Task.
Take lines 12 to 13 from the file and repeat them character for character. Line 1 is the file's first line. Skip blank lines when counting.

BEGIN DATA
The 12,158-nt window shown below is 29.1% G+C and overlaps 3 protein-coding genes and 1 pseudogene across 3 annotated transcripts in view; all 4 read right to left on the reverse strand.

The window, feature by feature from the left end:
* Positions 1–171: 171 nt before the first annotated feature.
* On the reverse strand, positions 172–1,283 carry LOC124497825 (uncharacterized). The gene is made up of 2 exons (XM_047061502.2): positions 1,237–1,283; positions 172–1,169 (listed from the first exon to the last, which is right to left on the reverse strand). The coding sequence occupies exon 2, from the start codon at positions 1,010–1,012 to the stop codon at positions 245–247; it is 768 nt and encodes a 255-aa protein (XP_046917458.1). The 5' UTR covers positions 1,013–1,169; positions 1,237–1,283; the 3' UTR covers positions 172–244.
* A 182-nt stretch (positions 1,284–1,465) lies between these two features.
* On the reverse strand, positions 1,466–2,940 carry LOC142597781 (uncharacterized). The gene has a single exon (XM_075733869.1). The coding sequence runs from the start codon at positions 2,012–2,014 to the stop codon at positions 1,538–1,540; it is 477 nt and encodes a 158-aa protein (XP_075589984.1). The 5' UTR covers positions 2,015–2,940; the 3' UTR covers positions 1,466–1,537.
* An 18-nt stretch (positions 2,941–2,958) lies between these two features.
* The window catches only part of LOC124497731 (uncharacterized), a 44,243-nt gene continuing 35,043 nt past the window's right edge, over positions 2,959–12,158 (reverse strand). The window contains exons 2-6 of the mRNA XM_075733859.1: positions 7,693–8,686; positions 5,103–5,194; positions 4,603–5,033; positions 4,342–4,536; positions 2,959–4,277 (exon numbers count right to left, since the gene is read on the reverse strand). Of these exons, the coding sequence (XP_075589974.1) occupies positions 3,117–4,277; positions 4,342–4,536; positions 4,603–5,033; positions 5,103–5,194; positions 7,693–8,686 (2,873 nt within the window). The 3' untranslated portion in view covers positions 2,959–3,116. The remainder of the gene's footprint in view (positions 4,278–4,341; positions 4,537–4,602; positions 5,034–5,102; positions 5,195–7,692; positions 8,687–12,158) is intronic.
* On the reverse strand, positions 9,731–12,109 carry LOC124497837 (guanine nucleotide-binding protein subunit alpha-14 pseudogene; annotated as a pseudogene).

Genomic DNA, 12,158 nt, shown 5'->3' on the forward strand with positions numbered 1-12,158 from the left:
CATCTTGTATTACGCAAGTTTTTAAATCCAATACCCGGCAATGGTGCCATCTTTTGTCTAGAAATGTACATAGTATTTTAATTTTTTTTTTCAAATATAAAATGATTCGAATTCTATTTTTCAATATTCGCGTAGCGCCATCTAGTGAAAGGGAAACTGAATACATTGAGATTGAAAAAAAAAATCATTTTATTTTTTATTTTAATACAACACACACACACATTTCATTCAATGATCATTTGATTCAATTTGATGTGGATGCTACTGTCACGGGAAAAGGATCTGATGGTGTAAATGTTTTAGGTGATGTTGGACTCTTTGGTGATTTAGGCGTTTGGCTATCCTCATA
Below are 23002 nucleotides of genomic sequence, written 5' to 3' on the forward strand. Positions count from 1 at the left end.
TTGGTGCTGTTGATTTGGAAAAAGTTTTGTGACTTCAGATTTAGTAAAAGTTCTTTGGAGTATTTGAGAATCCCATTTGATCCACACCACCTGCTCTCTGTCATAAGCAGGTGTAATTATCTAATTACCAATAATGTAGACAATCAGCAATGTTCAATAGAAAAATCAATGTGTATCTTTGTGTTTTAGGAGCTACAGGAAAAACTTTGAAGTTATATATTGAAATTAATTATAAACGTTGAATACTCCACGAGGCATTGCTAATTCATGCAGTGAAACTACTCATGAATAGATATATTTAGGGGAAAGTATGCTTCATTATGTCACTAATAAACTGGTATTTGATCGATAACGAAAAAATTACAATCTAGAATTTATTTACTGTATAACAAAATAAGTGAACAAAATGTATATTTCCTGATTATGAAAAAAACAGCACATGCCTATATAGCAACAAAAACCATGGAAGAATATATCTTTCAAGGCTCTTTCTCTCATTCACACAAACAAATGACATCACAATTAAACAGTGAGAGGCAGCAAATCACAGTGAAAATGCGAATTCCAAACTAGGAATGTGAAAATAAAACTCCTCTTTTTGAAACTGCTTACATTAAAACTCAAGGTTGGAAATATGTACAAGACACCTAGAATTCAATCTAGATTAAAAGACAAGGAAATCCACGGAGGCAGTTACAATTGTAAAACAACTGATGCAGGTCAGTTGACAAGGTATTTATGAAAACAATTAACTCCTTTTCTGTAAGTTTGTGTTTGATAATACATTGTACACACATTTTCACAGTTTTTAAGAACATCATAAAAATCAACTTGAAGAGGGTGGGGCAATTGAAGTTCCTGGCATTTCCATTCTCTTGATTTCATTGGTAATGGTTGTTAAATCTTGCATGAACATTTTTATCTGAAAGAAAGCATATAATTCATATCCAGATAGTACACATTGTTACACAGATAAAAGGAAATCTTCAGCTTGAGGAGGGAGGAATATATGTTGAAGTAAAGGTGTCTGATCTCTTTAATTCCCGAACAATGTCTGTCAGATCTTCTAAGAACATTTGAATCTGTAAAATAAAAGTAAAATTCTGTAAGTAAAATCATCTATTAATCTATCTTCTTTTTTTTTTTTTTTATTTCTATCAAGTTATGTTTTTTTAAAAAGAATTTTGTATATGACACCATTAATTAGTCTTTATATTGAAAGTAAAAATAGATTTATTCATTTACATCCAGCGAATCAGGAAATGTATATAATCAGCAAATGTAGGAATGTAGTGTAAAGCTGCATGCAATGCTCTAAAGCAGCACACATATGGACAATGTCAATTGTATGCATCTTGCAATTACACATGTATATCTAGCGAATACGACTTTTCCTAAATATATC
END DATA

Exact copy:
Below are 23002 nucleotides of genomic sequence, written 5' to 3' on the forward strand. Positions count from 1 at the left end.
TTGGTGCTGTTGATTTGGAAAAAGTTTTGTGACTTCAGATTTAGTAAAAGTTCTTTGGAGTATTTGAGAATCCCATTTGATCCACACCACCTGCTCTCTGTCATAAGCAGGTGTAATTATCTAATTACCAATAATGTAGACAATCAGCAATGTTCAATAGAAAAATCAATGTGTATCTTTGTGTTTTAGGAGCTACAGGAAAAACTTTGAAGTTATATATTGAAATTAATTATAAACGTTGAATACTCCACGAGGCATTGCTAATTCATGCAGTGAAACTACTCATGAATAGATATATTTAGGGGAAAGTATGCTTCATTATGTCACTAATAAACTGGTATTTGATCGATAACGAAAAAATTACAATCTAGAATTTATTTACTGTATAACAAAATAAGTGAACAAAATGTATATTTCCTGATTATGAAAAAAACAGCACATGCCTATATAGCAACAAAAACCATGGAAGAATATATCTTTCAAGGCTCTTTCTCTCATTCACACAAACAAATGACATCACAATTAAACAGTGAGAGGCAGCAAATCACAGTGAAAATGCGAATTCCAAACTAGGAATGTGAAAATAAAACTCCTCTTTTTGAAACTGCTTACATTAAAACTCAAGGTTGGAAATATGTACAAGACACCTAGAATTCAATCTAGATTAAAAGACAAGGAAATCCACGGAGGCAGTTACAATTGTAAAACAACTGATGCAGGTCAGTTGACAAGGTATTTATGAAAACAATTAACTCCTTTTCTGTAAGTTTGTGTTTGATAATACATTGTACACACATTTTCACAGTTTTTAAGAACATCATAAAAATCAACTTGAAGAGGGTGGGGCAATTGAAGTTCCTGGCATTTCCATTCTCTTGATTTCATTGGTAATGGTTGTTAAATCTTGCATGAACATTTTTATCTGAAAGAAAGCATATAATTCATATCCAGATAGTACACATTGTTACACAGATAAAAGGAAATCTTCAGCTTGAGGAGGGAGGAATATATGTTGAAGTAAAGGTGTCTGATCTCTTTAATTCCCGAACAATGTCTGTCAGATCTTCTAAGAACATTTGAATCTGTAAAATAAAAGTAAAATTCTGTAAGTAAAATCATCTATTAATCTATCTTCTTTTTTTTTTTTTTTATTTCTATCAAGTTATGTTTTTTTAAAAAGAATTTTGTATATGACACCATTAATTAGTCTTTATATTGAAAGTAAAAATAGATTTATTCATTTACATCCAGCGAATCAGGAAATGTATATAATCAGCAAATGTAGGAATGTAGTGTAAAGCTGCATGCAATGCTCTAAAGCAGCACACATATGGACAATGTCAATTGTATGCATCTTGCAATTACACATGTATATCTAGCGAATACGACTTTTCCTAAATATATC